Choki Wangmo | Tsirang

Just as ponzi scheme called Tallwin Life Plan is making rounds among Bhutanese, the victims of the QNET ponzi scheme are running from pillar to post seeking help from different agencies. Law enforcers, on the other hand, are struggling to tackle such scams.

Tashi, a de-suup, heard about QNET from her childhood friend, Sangay while on border duty last year. The friend told her that she would easily earn Nu 40,000 in a month if she registered as her downline member. Tashi was excited.

QNET is a Hong Kong-based business owned by Qi Company. It is claimed to be a multi-level marketing business and e-commerce-based direct-selling company. A person has to pay Nu 120,000 to become a member or independent representative (IR).

Times were challenging for Tashi, a high school graduate whose family’s expenses had increased in recent years. Tashi wanted to help her parents and pay her sister’s college fees. Her salary wasn’t enough.

She did not know the business but trusted her friend. She registered as her friend’s downline member in January last year. She attended a four-day training but did not yet know the terms and conditions of the business. She sat for a two-hour interview. 

Two months after signing an agreement, she made a payment of Nu 120,000. She borrowed the amount from her uncle and mother.

She waited for the returns as promised by her Sangay. After four months, Tashi was impatient and asked her friend. Sangay told her not to expect any returns until she registered downline members with her. Coincidentally, around that time, she met another de-suup who joined QNET and shared about the business.

Just like Tashi, the de-suup from Dagana borrowed the amount from her neighbours. He told her that he was struggling to repay the amount. His financial burden increased with a sick mother and a newborn baby.

“I realised that the online scheme supported by many Bhutanese was victimising vulnerable groups like myself. Unemployed and illiterate people with promises of huge financial returns,” she said.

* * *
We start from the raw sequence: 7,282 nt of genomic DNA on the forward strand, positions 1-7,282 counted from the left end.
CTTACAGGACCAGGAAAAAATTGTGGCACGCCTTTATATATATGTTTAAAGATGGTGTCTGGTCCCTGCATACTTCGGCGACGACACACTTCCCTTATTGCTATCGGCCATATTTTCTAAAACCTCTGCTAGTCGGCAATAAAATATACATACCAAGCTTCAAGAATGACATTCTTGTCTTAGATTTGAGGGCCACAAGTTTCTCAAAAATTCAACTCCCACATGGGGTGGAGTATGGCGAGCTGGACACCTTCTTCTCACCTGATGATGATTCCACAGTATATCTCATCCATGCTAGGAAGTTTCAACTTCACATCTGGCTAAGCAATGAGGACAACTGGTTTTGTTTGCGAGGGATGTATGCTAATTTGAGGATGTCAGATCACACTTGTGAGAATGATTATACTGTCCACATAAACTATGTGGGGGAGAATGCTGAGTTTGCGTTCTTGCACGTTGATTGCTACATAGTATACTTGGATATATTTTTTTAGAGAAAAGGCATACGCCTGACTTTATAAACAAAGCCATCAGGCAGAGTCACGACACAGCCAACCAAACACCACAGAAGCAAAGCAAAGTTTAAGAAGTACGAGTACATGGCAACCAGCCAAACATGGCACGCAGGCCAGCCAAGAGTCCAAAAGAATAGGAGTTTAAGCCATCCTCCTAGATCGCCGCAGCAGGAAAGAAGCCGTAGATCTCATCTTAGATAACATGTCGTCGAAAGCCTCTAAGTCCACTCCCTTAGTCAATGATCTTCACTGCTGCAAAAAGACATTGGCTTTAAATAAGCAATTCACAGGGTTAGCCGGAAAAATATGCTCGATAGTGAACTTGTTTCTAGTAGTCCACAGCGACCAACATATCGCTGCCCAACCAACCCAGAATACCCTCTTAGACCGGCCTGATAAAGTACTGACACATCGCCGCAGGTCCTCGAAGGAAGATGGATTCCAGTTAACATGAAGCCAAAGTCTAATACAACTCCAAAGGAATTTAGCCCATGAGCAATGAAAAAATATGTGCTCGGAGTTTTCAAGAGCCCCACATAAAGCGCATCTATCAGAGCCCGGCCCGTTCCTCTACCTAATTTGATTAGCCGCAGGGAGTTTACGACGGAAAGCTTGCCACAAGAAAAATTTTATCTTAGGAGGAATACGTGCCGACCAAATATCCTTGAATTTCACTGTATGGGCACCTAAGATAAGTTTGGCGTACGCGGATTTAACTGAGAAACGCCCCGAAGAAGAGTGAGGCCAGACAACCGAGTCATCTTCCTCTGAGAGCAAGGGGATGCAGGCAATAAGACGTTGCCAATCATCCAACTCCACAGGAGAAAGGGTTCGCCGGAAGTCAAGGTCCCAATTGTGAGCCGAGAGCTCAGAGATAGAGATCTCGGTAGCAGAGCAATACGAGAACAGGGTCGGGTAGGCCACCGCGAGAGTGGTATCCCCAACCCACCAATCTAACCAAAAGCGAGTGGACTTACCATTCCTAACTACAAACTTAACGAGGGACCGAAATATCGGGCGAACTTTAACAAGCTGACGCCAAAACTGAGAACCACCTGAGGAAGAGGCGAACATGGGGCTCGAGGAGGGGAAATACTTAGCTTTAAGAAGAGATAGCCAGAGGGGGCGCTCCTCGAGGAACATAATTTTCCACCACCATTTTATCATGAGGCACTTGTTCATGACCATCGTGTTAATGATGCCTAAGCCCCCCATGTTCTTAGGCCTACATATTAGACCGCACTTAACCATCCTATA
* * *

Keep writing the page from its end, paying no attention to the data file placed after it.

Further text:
“Sadly, I came to know that Sangay knew about the scam. She didn’t even try to stop it. She lured me into the scam as her elder sister was one of the promoters in the country,” she added.

Both Tashi and the de-suup from Dagana did not want downline members but wanted out of the business with their invested amount returned. “I cannot face my mother after squandering her hard-earned money,” Tashi said.

The IRs are required to maintain and recruit downline members in a binary model where members need two direct recruits with subsequent recruits (known as downlines) placed under the direct recruits as well as the recruits under them.

They suspect that there are more de-suups in the scam. She said that she talked with some who told her that the business was doing fine. According to the members of the scheme, there are more than 200 Bhutanese individuals including those living abroad as members.

Tashi was soon removed from the group’s social media accounts.

She then reached out to the promoter, Sangay’s sister who frequently travelled abroad. After getting no response, she sought help from Norbugang police station in Samtse. She was told that the police did not have the resources to handle such cases and referred her to the Office of Consumer Protection (OCP).

In a recent interview with Kuensel, police officials said that online scams are difficult to track and can take a long time to be detected because it requires producing a lot of supporting evidence and documentation.

OCP declared the scheme illegal in September last year, asking all promoters and members of QNET to immediately discontinue the promotion of the scheme and recruitment of the downline members.

An official from OCP asked the promoter to refund the money to Tashi. The promoter promised the official that she would repay the amount. “She drafted an agreement but there were no witnesses. She blamed me saying that I did not put the effort into the business.”

For a few months, Tashi had been seeking help from a legal office in Gelephu.

Authorities concerned had been issuing advisories about the online scams and schemes. Last year, BtCIRT in collaboration with the Ministry of Energy and Natural Resources, and the Royal Monetary Authority (RMA) issued an advisory asking people to refrain from joining such practices and report it to the authorities.

Recently, RMA said that the public should refrain from engaging in investment if any scheme has no genuine product or services sold, emphasises recruiting members down the line, and promises high returns within a short period.